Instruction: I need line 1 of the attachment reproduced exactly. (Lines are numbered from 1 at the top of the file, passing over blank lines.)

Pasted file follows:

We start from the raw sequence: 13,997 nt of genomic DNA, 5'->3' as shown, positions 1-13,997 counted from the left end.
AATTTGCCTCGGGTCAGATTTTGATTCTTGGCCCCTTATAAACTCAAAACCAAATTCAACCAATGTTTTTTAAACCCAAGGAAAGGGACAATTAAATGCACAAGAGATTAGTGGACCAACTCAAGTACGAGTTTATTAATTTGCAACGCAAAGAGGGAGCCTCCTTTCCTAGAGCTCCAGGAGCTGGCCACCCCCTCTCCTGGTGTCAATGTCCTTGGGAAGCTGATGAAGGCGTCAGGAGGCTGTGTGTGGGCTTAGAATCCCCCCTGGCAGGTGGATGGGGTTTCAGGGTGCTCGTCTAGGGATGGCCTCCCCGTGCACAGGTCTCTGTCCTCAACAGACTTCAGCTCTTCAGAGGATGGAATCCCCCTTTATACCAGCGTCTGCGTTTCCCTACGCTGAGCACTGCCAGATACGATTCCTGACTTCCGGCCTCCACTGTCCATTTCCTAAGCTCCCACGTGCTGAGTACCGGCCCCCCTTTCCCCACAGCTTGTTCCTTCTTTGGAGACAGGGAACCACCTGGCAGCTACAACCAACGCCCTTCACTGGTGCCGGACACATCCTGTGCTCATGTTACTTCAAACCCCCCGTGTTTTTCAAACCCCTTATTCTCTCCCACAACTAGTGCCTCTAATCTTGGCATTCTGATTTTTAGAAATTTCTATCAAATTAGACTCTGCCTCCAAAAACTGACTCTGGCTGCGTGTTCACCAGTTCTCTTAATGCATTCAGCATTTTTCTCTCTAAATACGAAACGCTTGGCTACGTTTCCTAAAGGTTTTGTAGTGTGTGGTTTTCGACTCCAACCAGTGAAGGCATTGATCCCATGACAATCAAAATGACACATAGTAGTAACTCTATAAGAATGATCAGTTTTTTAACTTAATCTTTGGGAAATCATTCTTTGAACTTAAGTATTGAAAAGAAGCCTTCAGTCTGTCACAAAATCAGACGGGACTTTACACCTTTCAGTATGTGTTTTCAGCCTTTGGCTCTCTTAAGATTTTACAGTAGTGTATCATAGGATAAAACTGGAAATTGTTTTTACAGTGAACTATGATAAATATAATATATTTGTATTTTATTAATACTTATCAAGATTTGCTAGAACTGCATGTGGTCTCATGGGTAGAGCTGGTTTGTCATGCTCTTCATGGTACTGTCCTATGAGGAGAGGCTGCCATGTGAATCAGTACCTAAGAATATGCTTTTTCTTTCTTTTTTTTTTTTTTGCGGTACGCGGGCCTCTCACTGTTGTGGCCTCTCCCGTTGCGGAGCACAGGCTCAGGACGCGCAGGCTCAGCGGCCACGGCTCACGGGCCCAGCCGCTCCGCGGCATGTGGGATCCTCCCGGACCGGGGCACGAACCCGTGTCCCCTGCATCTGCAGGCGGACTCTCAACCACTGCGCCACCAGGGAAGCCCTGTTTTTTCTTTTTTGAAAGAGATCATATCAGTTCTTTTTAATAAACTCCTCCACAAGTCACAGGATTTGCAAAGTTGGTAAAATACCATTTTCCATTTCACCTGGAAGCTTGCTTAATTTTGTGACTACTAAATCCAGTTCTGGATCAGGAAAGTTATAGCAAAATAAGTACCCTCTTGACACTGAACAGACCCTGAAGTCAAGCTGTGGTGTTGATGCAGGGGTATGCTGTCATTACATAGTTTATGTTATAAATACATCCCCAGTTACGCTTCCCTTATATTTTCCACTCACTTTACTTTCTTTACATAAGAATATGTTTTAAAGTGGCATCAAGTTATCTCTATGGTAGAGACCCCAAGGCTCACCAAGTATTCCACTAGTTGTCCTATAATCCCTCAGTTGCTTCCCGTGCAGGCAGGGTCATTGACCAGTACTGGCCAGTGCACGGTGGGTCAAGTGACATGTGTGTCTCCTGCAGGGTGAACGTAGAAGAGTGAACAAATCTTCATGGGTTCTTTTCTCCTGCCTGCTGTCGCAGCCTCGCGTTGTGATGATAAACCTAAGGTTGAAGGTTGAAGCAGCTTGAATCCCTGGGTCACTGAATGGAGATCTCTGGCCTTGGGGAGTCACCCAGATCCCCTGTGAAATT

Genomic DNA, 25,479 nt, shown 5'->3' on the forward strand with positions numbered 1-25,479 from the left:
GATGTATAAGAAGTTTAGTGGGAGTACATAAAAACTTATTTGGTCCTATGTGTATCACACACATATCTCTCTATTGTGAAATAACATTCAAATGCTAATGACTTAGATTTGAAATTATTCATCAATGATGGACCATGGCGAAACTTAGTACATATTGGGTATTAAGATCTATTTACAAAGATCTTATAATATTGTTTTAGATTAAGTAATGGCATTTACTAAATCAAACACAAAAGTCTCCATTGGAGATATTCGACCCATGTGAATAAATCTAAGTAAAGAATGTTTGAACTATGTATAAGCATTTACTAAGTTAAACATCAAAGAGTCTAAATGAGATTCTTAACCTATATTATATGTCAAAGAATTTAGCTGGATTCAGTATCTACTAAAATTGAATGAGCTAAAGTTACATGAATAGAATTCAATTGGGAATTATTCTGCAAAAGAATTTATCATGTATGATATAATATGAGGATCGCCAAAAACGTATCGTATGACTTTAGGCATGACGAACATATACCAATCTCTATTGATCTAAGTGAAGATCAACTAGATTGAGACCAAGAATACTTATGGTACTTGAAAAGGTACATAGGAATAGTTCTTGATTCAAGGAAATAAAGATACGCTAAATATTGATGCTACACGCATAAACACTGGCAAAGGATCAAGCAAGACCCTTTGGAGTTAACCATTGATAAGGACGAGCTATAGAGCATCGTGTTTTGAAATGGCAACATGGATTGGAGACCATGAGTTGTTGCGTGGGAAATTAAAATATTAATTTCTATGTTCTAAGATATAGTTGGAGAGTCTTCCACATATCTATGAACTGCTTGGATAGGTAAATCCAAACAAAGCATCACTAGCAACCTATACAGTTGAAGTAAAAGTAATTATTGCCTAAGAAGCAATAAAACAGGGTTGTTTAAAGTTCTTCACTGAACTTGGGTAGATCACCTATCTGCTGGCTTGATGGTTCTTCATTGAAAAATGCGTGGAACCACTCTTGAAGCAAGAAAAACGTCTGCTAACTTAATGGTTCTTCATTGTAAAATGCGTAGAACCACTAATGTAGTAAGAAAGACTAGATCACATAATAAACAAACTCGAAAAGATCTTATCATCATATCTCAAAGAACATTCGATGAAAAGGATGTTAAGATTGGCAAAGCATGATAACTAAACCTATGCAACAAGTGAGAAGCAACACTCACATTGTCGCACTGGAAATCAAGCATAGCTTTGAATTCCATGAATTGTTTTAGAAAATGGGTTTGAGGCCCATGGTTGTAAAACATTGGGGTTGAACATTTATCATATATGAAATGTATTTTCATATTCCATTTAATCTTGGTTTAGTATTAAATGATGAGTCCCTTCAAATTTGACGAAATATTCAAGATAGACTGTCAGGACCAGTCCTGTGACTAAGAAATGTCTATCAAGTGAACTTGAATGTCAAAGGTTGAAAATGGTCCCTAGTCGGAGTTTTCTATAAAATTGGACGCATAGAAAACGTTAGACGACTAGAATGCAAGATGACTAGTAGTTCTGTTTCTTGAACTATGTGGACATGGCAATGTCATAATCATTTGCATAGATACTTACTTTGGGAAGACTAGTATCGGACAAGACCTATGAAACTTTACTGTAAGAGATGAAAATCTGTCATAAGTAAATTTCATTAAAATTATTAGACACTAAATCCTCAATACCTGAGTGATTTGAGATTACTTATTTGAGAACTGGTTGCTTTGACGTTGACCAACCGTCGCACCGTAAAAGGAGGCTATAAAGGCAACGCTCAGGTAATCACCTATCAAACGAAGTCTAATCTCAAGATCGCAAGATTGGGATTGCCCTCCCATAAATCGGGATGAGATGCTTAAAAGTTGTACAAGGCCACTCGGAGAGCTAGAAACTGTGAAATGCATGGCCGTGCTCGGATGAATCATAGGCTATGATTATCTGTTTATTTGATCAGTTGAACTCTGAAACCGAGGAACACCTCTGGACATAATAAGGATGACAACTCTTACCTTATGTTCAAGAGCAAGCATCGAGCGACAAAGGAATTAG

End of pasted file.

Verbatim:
We start from the raw sequence: 13,997 nt of genomic DNA, 5'->3' as shown, positions 1-13,997 counted from the left end.